Traditionally if one was to secure a web server using TLS (or previously, SSL) – then one would configure your web server to use TCP port 443 to listen for TLS requests from clients (browsers). When a browser connects to the web server using the HTTPS protocol, the server would encrypt the communications and all would be well with the world.
A problem occurs when you use name based Virtual Hosting on your web server. If you need to determine the client request before providing content from a virtual host, e.g. blah.com vs. blahblah.com, then this couldn’t be done if you encrypted the communications using TLS. Enter stage left: Server Name Indication.
According to Wikipedia:
Server Name Indication is a feature that extends the SSL and TLS protocols. It permits the client to request the domain name before the certificate is committed to the server. This is essential for using TLS in virtual hosting mode.
I’ve a need to use Server Name Indication (SNI) for some freelance IT work I perform, but colleagues shy away from SNI since Internet Explorer on Windows XP is unsupported.
Is this an issue? Are so many people still on Windows XP that it will diminish the security aspects of implementing SSL to secure input of personal data ?
One of the best places to determine OS usage trends in Australia would be from Google, but they don’t provide such data. Therefore I turn to another source of data: StatCounter. They have been providing stats to websites and business for well over 10 years, so their data should be viable.
Source: StatCounter Global Stats – OS Market Share
The chart above shows Operating system usage for 2014 in Australia. Windows XP sits at 4 percent usage at the end of 2014. For an operating system that’s now unsupported and 4 Major versions old; it just shouldn’t be considered anymore.
Source: StatCounter Global Stats – Combine Chrome (all versions) & Firefox (5+) Market Share
The second chart shows browser usage statistics in 2014. Internet Explorer 6, which doesn’t support SNI, isn’t even on the chart anymore.
Knowing the actual statistics – the usage of Internet Explorer 6 (or a lesser version) and Windows XP seems to be so minimal that usage of SNI is a viable option; especially where it gives a rise to cost saving on implementation of x509 certificates on web front ends. What do you think?
A client I’m consulting for is using Jive as their EDRMS of choice. It’s not bad; but after using Office 365 recently, Jive is not as integrated as you’d like with Office 2013.
Working in the cloud (Jive is a cloud EDRMS) requires that another client you may connect from have the appropriate client plugin. In the case of Office 2013, you need to install the Jive plugin from their community website. It’s not easy to find, but it can be found.
The first issue I hit after installing this is that the 64bit version of Office 2013 disabled the COM Add-In. This occurred using the Jive extension version 30.1.655.15760.
After digging around on the support community pages; there is a registry fix to make the plugin compatible with x64 office clients. The one provided was for Office 2011; so I’ve included here a modified registry file for Office 2013 64bit edition.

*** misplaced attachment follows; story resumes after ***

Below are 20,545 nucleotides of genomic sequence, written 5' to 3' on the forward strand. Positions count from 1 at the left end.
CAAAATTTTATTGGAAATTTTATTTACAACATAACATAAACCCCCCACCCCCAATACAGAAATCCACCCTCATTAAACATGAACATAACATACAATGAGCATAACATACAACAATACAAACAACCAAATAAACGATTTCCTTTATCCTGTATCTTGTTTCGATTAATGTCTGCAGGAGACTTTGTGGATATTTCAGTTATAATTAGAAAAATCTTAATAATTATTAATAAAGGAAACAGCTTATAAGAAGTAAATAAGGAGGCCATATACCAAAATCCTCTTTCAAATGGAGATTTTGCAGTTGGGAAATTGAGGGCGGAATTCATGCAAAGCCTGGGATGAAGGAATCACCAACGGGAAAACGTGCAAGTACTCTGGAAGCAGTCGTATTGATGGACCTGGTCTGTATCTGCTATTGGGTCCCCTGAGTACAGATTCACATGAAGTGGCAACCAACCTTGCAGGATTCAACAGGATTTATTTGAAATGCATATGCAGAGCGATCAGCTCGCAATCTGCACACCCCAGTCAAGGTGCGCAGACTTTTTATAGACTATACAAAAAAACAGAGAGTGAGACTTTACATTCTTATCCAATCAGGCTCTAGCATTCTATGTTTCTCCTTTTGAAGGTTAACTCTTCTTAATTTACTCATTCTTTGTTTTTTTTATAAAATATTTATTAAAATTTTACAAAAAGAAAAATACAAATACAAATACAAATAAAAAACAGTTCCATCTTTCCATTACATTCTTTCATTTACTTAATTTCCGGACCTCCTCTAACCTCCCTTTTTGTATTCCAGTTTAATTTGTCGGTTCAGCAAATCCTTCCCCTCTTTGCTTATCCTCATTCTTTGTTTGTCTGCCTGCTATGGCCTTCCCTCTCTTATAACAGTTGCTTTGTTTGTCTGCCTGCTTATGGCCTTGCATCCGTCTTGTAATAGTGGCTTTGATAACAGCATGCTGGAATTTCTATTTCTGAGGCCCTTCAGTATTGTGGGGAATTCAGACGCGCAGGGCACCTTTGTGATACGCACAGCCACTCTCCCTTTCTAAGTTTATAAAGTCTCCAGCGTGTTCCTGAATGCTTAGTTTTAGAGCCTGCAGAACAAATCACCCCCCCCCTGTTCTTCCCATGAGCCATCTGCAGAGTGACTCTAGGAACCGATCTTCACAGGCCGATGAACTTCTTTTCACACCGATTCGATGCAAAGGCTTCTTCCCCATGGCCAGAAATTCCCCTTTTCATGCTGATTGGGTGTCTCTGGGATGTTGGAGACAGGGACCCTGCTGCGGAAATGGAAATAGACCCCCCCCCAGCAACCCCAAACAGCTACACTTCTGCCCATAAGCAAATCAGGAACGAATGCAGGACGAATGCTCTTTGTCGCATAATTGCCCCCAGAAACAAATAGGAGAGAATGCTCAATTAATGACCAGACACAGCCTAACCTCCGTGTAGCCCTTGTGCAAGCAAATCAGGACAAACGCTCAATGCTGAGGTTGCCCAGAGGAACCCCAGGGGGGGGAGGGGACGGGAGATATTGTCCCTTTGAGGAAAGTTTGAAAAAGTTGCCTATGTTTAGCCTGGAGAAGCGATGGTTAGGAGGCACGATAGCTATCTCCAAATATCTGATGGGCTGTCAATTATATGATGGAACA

Steps to get the extension working are:
- Uninstall the Jive for Office extension.
- Import this registry file for windows:
- Reinstall the JiveOfficeInstaller.msi
After that; success!
Jive extension now working in Office 2013 x64
I’ve recently been working more day to day on Amazon Web Services, and I found it a little unwieldy to navigate around policy documents assigned to IAM groups.
Sometimes you just want to have a local copy of the policies to edit/play with/look at.
Therefore, I came up with a quick script to solve this. Enjoy…
Of course, the AWS SDK for Powershell is required.
Next entries »
I host this blog in WordPress, and it’s a great micro CMS with all the bells and whistles. I also publish and host the XML file for a podcast of the Angry Human. It’s picked up by feed burner, and then iTunes takes the feed burner RSS feed and et voila! All the Apple listeners to the show Angry Human by David Biedny get their recent shows!
I recently had an issue where I’ve moved this site from Rackspace Cloud Sites to the Godaddy Managed WordPress sites. One of the things that was happening was the URI for the podcast XML RSS feed was returning as a 404 not found; even though it was there. Nothing I tried made this thing work, and nowhere could I find other people talking about RSS XML files published alongside wordpress not working. Even adding a new .htaccess file in the subfolder on the server to turn off URL rewrites did not work.
Another client I had recently worked with wanted some SEO optimisations, and we ended up implementing the awesome WordPress SEO plugin by Joost de Valk . One of the things I had noted about this plugin on the Godaddy hosting, was that the XML site map feature used to help bots index the site, was not working. We fixed this quite easily with a commonly known fix in the .htaccess file on the WordPress host.
I had not groked this similar error until an “Aha” moment when I realised an XML file, whether it be sitemap.xml or angryhuman.xml had been invoking the same rewrite error causing a 404 not found on a valid URI for a hosted file. Double checking and I had indeed implemented WordPress SEO plugin on this site.
The root cause: any self published XML file outside of the standard wordpress folders on a GoDaddy Managed WordPress Site – will return a 404 not found if you are using WordPress 3.9 and WordPress SEO by Yoast.
Therefore the fix in this case for my self published XML feed for Angry Human was adding this to the .htaccess: